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Result : Searchterm 'Mammography' found in 4 terms [] and 12 definitions []
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Mammography
 
Mammography is a diagnostic imaging procedure of the breast to detect and evaluate breast disease. Mammography is widely used as a screening method and plays a key role in early breast cancer detection.
The screening mammography is used to detect breast changes in women who have no signs or symptoms or noticed breast abnormalities. The goal is to detect a breast tumor before any clinical signs are observable.
A diagnostic mammography is used to investigate suspicious breast changes, such as a breast lump, an unusual skin appearance, breast pain, nipple thickening or nipple discharge.
A breast screening or standard mammography requires two mammograms from different angles of each breast including craniocaudal view and mediolateral view. Additional images can be made from other angles or focus on microcalcifications or other suspicious areas.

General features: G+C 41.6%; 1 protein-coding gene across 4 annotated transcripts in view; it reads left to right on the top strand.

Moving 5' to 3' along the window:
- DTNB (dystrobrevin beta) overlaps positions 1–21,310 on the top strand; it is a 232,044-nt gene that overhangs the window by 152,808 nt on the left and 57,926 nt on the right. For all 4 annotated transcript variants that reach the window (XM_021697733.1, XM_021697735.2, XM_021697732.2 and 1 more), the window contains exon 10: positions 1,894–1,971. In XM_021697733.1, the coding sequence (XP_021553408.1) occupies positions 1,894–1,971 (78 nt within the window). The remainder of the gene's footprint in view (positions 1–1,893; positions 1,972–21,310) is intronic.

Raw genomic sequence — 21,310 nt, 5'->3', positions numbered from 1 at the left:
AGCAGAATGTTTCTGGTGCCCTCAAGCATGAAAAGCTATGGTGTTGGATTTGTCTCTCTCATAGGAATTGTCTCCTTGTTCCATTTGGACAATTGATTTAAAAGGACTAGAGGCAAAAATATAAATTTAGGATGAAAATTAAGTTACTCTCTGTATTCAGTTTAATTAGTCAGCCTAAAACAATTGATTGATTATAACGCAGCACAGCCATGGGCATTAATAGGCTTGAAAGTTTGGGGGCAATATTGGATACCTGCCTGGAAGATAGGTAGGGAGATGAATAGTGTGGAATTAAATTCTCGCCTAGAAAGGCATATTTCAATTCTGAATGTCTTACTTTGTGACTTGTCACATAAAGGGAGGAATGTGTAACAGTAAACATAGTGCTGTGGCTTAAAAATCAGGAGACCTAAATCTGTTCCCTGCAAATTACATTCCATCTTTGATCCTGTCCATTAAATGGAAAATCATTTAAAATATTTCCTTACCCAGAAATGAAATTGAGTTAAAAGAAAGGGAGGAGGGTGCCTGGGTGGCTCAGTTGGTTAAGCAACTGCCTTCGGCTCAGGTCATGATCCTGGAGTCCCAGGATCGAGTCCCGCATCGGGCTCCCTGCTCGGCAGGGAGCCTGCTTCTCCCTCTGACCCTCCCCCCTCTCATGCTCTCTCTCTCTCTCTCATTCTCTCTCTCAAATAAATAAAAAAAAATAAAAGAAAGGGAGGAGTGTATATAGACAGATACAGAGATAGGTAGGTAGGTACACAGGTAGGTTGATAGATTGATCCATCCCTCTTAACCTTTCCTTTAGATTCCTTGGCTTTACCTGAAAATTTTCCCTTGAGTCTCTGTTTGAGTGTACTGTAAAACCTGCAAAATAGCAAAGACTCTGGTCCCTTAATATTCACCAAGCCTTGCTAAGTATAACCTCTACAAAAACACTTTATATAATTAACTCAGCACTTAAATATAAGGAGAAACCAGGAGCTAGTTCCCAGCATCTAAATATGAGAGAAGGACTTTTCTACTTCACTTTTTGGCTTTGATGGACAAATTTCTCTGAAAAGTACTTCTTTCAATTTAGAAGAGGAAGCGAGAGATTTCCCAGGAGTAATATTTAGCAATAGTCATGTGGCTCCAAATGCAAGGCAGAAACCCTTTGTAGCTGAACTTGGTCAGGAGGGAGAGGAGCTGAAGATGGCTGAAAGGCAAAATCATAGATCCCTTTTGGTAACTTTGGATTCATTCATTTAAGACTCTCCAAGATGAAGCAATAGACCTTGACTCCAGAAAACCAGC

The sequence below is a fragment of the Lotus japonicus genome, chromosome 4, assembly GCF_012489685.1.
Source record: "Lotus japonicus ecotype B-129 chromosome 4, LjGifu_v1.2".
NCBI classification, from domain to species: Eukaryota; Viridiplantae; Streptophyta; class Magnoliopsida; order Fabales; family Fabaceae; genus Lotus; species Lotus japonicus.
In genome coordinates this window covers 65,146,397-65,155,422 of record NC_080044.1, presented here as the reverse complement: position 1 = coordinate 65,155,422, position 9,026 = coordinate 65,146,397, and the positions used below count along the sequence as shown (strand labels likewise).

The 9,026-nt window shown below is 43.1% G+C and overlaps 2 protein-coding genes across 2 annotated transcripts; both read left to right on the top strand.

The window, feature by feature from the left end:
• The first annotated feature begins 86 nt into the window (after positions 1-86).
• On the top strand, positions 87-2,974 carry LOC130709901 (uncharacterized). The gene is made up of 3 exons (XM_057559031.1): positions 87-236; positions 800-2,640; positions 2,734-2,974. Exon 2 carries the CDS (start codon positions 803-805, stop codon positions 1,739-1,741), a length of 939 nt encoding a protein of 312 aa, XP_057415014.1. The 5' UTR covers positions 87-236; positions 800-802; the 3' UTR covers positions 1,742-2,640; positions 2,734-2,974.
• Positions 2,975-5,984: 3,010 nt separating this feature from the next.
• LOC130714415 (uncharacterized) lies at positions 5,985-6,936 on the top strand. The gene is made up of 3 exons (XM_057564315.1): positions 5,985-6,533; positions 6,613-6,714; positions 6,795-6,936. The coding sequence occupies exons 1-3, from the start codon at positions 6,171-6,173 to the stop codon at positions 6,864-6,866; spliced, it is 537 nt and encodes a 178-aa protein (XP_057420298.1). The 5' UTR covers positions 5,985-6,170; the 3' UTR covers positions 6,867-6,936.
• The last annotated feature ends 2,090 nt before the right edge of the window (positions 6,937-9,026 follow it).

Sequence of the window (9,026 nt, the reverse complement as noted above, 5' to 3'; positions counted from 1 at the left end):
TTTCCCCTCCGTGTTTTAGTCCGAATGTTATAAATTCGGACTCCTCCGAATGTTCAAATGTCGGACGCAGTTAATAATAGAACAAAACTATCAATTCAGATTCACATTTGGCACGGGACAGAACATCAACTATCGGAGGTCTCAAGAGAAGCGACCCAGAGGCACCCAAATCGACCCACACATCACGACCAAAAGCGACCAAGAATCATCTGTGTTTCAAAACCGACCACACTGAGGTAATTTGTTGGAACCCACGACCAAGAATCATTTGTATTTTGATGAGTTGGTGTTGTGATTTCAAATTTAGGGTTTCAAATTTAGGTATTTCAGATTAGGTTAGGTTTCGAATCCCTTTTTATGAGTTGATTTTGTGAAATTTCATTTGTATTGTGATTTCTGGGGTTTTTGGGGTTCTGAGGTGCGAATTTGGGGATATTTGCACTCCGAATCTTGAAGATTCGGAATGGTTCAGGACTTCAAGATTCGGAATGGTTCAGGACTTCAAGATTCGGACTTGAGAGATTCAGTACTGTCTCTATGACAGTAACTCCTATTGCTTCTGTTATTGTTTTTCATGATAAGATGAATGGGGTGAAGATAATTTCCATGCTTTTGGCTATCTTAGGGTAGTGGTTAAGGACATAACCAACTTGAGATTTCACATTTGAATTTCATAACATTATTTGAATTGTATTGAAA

A mammogram is created by special mammography equipment with long wavelength of the used x-rays. Film-screen mammography is still the most widely used technology, but the state of the art technique is digital mammography. Conventional x-ray equipment was used to produce mammograms until dedicated mammography equipment became available in the late 1960s. Film-screen mammography and xeromammography, introduced in the early 1970s, used lower radiation doses and produced sharper mammograms. The second generation of mammography systems has been introduced in the early 1980s. Chief disadvantages of analog mammography include the labor-intensive handling of the cassettes, relatively slow processing time, the lack of a direct interface to the x-ray system, and no post processing possibilities.
Mammograms of high quality should be done with the lowest radiation dose as possible. Adequate breast compression is important due to shortening of the exposure times, immobilization of the breast, reduction of motion and blurring and prevention of overpenetration by means of equalizing breast thickness.
Further breast imaging procedures include breast ultrasound and breast MRI.
 
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Mammography(.pdf)Open this link in a new window
'This procedure is reviewed by a physician with expertise in the area presented and is further reviewed by committees from the ...'
Thursday, 6 September 2007 by www.radiologyinfo.org    
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Advances in Mammography Have Improved Early Detection of Breast Cancer(.pdf)Open this link in a new window
2003 by www.hkcr.org